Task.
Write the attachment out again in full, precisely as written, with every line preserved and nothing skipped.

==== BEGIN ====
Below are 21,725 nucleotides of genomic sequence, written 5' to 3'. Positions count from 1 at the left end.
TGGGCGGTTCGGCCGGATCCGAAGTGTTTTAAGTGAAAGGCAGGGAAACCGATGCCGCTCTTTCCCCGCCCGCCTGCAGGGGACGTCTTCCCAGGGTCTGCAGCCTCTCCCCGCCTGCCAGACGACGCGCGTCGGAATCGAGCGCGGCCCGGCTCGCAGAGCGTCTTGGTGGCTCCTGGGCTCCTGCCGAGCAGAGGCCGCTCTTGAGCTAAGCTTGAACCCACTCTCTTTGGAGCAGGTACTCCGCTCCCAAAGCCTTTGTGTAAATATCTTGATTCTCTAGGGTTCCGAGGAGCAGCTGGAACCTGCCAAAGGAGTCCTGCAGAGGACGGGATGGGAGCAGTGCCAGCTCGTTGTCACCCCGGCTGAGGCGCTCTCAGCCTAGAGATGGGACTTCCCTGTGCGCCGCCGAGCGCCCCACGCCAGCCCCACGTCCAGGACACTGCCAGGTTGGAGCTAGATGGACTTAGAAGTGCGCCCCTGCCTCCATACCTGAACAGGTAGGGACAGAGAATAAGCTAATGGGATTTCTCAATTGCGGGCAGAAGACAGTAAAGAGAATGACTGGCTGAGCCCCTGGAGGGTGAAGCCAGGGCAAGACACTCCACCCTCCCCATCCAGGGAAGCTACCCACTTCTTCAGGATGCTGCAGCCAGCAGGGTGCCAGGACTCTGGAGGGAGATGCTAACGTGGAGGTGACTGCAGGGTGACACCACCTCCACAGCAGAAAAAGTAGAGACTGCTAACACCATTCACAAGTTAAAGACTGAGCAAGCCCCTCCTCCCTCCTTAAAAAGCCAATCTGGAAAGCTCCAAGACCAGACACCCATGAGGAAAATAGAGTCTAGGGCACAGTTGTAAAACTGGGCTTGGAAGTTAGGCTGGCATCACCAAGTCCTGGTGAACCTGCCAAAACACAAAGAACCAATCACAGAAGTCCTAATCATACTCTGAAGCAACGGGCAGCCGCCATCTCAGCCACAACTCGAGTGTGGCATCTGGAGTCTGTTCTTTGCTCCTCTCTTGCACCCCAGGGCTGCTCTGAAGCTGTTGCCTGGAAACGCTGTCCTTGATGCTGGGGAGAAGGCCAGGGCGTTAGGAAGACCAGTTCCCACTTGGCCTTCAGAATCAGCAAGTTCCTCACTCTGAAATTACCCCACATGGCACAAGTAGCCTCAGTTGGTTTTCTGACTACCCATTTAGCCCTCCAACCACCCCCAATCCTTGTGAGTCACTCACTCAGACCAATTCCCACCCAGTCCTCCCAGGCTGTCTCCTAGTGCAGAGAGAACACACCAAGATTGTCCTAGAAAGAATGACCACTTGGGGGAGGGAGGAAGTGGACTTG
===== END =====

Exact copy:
Below are 21,725 nucleotides of genomic sequence, written 5' to 3'. Positions count from 1 at the left end.
TGGGCGGTTCGGCCGGATCCGAAGTGTTTTAAGTGAAAGGCAGGGAAACCGATGCCGCTCTTTCCCCGCCCGCCTGCAGGGGACGTCTTCCCAGGGTCTGCAGCCTCTCCCCGCCTGCCAGACGACGCGCGTCGGAATCGAGCGCGGCCCGGCTCGCAGAGCGTCTTGGTGGCTCCTGGGCTCCTGCCGAGCAGAGGCCGCTCTTGAGCTAAGCTTGAACCCACTCTCTTTGGAGCAGGTACTCCGCTCCCAAAGCCTTTGTGTAAATATCTTGATTCTCTAGGGTTCCGAGGAGCAGCTGGAACCTGCCAAAGGAGTCCTGCAGAGGACGGGATGGGAGCAGTGCCAGCTCGTTGTCACCCCGGCTGAGGCGCTCTCAGCCTAGAGATGGGACTTCCCTGTGCGCCGCCGAGCGCCCCACGCCAGCCCCACGTCCAGGACACTGCCAGGTTGGAGCTAGATGGACTTAGAAGTGCGCCCCTGCCTCCATACCTGAACAGGTAGGGACAGAGAATAAGCTAATGGGATTTCTCAATTGCGGGCAGAAGACAGTAAAGAGAATGACTGGCTGAGCCCCTGGAGGGTGAAGCCAGGGCAAGACACTCCACCCTCCCCATCCAGGGAAGCTACCCACTTCTTCAGGATGCTGCAGCCAGCAGGGTGCCAGGACTCTGGAGGGAGATGCTAACGTGGAGGTGACTGCAGGGTGACACCACCTCCACAGCAGAAAAAGTAGAGACTGCTAACACCATTCACAAGTTAAAGACTGAGCAAGCCCCTCCTCCCTCCTTAAAAAGCCAATCTGGAAAGCTCCAAGACCAGACACCCATGAGGAAAATAGAGTCTAGGGCACAGTTGTAAAACTGGGCTTGGAAGTTAGGCTGGCATCACCAAGTCCTGGTGAACCTGCCAAAACACAAAGAACCAATCACAGAAGTCCTAATCATACTCTGAAGCAACGGGCAGCCGCCATCTCAGCCACAACTCGAGTGTGGCATCTGGAGTCTGTTCTTTGCTCCTCTCTTGCACCCCAGGGCTGCTCTGAAGCTGTTGCCTGGAAACGCTGTCCTTGATGCTGGGGAGAAGGCCAGGGCGTTAGGAAGACCAGTTCCCACTTGGCCTTCAGAATCAGCAAGTTCCTCACTCTGAAATTACCCCACATGGCACAAGTAGCCTCAGTTGGTTTTCTGACTACCCATTTAGCCCTCCAACCACCCCCAATCCTTGTGAGTCACTCACTCAGACCAATTCCCACCCAGTCCTCCCAGGCTGTCTCCTAGTGCAGAGAGAACACACCAAGATTGTCCTAGAAAGAATGACCACTTGGGGGAGGGAGGAAGTGGACTTG